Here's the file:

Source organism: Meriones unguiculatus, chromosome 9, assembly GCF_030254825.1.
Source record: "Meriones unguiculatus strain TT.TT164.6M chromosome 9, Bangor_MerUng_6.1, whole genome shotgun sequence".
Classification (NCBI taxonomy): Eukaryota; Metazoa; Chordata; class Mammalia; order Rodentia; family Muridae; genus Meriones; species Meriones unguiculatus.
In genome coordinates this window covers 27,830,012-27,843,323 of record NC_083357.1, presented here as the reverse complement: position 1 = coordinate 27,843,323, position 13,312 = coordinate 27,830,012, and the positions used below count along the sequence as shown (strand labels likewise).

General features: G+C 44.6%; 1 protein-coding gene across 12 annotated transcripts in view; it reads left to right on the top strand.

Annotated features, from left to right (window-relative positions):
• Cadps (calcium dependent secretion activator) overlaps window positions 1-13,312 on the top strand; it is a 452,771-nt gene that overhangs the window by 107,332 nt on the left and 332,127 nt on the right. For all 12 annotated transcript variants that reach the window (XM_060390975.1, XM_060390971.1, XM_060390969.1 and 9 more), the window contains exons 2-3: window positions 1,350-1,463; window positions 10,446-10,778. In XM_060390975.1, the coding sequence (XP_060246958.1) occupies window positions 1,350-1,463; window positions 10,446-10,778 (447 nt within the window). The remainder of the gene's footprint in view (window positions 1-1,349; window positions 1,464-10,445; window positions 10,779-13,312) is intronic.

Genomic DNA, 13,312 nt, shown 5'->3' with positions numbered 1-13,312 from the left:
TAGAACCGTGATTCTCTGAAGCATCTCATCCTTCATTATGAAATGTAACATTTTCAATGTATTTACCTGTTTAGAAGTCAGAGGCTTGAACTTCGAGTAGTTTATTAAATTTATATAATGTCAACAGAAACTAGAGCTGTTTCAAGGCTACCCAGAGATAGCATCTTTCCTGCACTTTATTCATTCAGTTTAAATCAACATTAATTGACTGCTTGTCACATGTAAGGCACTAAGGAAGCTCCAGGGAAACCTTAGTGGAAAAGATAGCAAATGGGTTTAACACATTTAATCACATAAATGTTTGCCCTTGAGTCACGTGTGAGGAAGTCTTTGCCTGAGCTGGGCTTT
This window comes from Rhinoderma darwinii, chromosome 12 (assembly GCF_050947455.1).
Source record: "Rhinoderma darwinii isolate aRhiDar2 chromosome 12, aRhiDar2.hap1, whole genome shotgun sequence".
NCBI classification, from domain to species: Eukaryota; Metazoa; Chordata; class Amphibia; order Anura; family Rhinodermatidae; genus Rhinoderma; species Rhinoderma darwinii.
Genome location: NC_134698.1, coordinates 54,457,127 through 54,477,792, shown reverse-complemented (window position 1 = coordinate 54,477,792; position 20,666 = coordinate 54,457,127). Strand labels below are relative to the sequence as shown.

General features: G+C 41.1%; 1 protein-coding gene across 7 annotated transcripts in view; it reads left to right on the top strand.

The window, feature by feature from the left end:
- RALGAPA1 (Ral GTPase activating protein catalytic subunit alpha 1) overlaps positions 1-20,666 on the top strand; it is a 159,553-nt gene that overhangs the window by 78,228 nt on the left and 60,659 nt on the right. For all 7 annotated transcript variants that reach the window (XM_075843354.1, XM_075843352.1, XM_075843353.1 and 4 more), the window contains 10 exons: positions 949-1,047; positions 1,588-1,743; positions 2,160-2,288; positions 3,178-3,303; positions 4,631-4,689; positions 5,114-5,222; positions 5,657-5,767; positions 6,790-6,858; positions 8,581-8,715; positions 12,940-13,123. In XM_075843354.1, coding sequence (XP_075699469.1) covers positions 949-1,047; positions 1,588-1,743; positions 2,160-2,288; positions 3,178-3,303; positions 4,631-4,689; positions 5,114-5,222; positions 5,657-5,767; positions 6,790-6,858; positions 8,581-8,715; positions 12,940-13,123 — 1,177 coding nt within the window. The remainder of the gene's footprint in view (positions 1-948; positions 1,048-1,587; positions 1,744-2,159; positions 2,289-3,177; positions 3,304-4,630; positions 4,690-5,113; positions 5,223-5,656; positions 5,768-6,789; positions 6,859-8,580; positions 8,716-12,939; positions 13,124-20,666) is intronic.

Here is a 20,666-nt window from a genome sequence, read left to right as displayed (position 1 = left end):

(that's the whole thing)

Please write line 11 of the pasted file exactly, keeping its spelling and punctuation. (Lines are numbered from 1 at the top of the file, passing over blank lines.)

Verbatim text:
Source record: "Rhinoderma darwinii isolate aRhiDar2 chromosome 12, aRhiDar2.hap1, whole genome shotgun sequence".